Jeff Rice sees health care’s push into greater price transparency and consumerism of the last decade as beginning to move to the next stage. Ten years ago, Rice formed the Nashville, Tenn.-based Healthcare Bluebook to allow users to shop and compare prices for diagnostic tests and elective medical procedures, which can vary widely even within the same market. Healthcare Bluebook contracts with 5,000 employers with more than 3 million employees who mostly self-fund their health coverage. Many health plans, such as Grand Rapids-based Priority Health, offer web-based platforms for members to look up prices and get an estimate on what they might pay based on their insurance coverage. Rice spoke as part of Advantage Benefits Group’s recent annual health benefit seminar in Grand Rapids, and afterward talked with MiBiz.
What’s the state of the movement for price transparency in the American health care industry?
Really evolving and raising the bar. Transparency 1.0 was just put information out there and hope most patients would do it. What we found is a lot of patients do it, and another part of the population won’t do it. They’re just not comfortable or familiar with it. So now it’s about raising the bar and saying, ‘Let’s make it easier for them and let’s give them the resources so they have someone to hold their hand through the process,’ if you will, and really make it comfortable for them to get that education and make a different decision.
Research shows the percentage of people going online to shop for the best pricing in health care remains in the single digits. Why is that rate so low?
People say, ‘Well, you know, only 5 percent of people shop for care.’ But you have to realize 80 percent of people are healthy and they don’t need to shop for care. So it’s the denominator. If only 20 percent of employees are ill and 5 percent are shopping for care, it’s really a quarter of the people that are getting services are shopping for care. So that’s one factor where you have to think about it a little differently because most of your employees are healthy.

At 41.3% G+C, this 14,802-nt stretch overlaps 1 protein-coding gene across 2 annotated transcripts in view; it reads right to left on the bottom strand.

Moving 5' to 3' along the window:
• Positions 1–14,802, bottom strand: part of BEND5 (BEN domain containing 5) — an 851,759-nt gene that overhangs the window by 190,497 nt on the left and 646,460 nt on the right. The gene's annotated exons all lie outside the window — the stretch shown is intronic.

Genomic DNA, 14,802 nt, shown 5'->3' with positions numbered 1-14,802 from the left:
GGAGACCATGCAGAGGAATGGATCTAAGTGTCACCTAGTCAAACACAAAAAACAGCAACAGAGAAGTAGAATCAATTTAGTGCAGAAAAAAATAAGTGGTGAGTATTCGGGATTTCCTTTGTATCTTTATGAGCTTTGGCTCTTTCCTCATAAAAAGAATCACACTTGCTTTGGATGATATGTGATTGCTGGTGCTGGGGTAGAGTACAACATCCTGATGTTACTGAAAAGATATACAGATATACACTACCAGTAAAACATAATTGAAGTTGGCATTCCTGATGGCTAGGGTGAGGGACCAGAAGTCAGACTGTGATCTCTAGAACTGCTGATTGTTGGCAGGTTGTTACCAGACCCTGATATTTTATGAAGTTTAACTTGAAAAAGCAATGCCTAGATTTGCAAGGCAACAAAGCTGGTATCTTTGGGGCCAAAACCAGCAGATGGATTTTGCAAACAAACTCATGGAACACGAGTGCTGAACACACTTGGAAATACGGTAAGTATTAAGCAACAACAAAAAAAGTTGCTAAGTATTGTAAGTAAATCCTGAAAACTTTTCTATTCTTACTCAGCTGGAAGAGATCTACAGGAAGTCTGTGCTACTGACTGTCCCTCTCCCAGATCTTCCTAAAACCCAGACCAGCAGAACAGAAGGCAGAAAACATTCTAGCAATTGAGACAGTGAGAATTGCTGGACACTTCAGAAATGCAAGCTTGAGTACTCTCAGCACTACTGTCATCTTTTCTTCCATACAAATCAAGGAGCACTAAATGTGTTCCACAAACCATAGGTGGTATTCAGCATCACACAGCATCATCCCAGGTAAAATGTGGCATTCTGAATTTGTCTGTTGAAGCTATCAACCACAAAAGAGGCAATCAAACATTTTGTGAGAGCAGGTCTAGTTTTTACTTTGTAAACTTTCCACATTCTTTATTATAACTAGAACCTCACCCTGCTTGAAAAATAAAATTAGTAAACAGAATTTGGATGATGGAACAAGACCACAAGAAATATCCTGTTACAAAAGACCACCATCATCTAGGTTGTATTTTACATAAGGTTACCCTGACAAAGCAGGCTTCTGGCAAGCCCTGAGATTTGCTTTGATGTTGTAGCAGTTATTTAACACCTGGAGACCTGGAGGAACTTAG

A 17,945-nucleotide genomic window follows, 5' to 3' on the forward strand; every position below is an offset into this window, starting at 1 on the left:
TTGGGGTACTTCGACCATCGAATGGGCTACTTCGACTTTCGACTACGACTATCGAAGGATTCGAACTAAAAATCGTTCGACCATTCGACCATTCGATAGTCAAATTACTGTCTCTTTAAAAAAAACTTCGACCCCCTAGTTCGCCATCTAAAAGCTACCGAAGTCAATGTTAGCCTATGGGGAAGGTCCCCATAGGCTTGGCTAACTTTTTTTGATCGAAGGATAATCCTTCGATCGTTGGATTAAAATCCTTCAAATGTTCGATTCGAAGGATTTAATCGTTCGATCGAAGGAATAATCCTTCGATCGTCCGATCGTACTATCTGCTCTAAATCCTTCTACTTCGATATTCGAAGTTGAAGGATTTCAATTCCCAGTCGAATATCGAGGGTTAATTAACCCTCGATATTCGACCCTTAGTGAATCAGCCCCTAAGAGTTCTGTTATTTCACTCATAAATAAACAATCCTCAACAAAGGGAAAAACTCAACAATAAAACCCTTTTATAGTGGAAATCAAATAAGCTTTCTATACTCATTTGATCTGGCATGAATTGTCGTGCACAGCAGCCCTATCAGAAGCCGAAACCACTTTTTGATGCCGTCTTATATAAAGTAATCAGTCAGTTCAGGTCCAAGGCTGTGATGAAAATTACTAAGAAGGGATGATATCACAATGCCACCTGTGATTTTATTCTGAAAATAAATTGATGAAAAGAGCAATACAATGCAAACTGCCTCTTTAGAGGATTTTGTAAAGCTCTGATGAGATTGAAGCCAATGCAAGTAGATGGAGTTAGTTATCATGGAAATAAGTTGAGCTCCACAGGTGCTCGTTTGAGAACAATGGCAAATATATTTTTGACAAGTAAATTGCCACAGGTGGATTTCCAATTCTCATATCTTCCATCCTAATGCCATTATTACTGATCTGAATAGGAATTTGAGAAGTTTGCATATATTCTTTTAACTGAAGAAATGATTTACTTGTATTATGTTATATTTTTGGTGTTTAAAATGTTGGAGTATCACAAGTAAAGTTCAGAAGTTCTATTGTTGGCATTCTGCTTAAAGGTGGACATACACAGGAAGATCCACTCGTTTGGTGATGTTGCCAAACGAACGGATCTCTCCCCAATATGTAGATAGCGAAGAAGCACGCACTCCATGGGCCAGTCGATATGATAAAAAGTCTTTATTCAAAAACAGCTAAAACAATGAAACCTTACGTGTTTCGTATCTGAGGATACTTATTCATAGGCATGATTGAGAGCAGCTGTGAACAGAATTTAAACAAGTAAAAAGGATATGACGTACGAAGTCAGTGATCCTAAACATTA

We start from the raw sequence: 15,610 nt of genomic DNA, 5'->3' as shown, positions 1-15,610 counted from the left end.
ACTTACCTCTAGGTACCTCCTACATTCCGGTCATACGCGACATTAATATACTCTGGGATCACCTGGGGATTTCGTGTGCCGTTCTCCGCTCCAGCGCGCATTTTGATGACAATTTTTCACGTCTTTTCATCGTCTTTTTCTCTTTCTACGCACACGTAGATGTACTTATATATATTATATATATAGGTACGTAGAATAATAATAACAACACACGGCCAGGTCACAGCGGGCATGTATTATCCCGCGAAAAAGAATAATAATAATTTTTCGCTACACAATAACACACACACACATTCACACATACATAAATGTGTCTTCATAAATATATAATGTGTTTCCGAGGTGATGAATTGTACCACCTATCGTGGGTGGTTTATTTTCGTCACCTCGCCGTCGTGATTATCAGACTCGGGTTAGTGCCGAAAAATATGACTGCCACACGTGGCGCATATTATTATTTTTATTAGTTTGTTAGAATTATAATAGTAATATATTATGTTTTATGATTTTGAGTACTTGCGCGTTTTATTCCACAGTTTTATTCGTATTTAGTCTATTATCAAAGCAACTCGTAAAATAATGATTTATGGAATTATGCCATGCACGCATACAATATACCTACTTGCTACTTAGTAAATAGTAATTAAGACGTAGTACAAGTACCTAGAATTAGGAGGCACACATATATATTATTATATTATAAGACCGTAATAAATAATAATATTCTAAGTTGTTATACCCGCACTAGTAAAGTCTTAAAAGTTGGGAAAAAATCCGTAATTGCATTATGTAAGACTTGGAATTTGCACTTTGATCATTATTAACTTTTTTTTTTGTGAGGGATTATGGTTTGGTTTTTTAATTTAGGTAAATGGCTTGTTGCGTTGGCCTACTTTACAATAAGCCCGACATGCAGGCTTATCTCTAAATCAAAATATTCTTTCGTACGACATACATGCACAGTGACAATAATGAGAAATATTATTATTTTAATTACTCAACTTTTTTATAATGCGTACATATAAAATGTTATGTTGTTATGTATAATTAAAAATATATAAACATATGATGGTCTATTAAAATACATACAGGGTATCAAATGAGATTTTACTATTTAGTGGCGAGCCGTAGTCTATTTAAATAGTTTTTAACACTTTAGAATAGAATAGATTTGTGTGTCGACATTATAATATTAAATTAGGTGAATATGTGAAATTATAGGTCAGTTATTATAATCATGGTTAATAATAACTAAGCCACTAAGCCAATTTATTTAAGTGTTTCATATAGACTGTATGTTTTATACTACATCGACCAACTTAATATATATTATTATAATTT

If you shop for a car, you go online and look around, but if you’re not buying a car, you’re not looking. Most people in that audience are not going to price shop for cars today, but if they were buying a car, they would. The other thing is they don’t know they can.
What prevents people from looking up prices?
Two big things. One is the economic incentives. What we know is 100 percent true is that if someone doesn’t have insurance, they absolutely shop for care all of the time, but if someone else is paying the bill, they don’t always have an incentive to shop for care. The other thing is just education and understanding. A lot of people don’t know that they can shop for care. When I put the slide up (during the Advantage Benefits seminar) with the in-network pricing variation, I was watching the audience and they were like, ‘Oh, wow.’ That was a surprise. It shouldn’t be a surprise because a lot of benefit managers, we should know this, but a lot of people don’t. Certainly a lot of patients don’t know.
What’s a misunderstanding out there?
Patients think, ‘Oh, I just go in-network and I got a great deal.’ They don’t know that there’s a ten-fold price difference within the network. A hundred bucks for an ultrasound or a thousand? It’s a big difference.
Where do you see that usage rate going in the next few years?
It’s been going up every year since I’ve been doing this. We started (in 2009) at about 1 percent and the industry averages are getting closer to 5 percent. Our own experience at Bluebook can get to 10 to 15 percent. So it’s definitely going up and the younger generation embraces it way more. As they get older and start having health care issues, they’re online.
What should an employer do to encourage employees to shop for the best price and quality in health care?
Smart benefit designs and really good education and communication about how their benefits work and how pricing and quality work. And it sounds simple, and it is simple, and we have the data from our clients that says, ‘That works.’ You can see double and triple the utilization (of price transparency tools) if you communicate well to your employees.
Why do we see such wide variations in some markets in prices for health care?
The best data around that is a Massachusetts attorney general report that studied this and has done a couple of updates. The number one reason for price variation is market leverage — big health systems commanding higher prices. What it does not correlate with is charity work, cost of living indices, Medicare percentage, or ‘my patients are sicker.’ None of those things played a factor in high prices. The number one variable for high prices is market leverage.
Interview conducted and condensed by Mark Sanchez.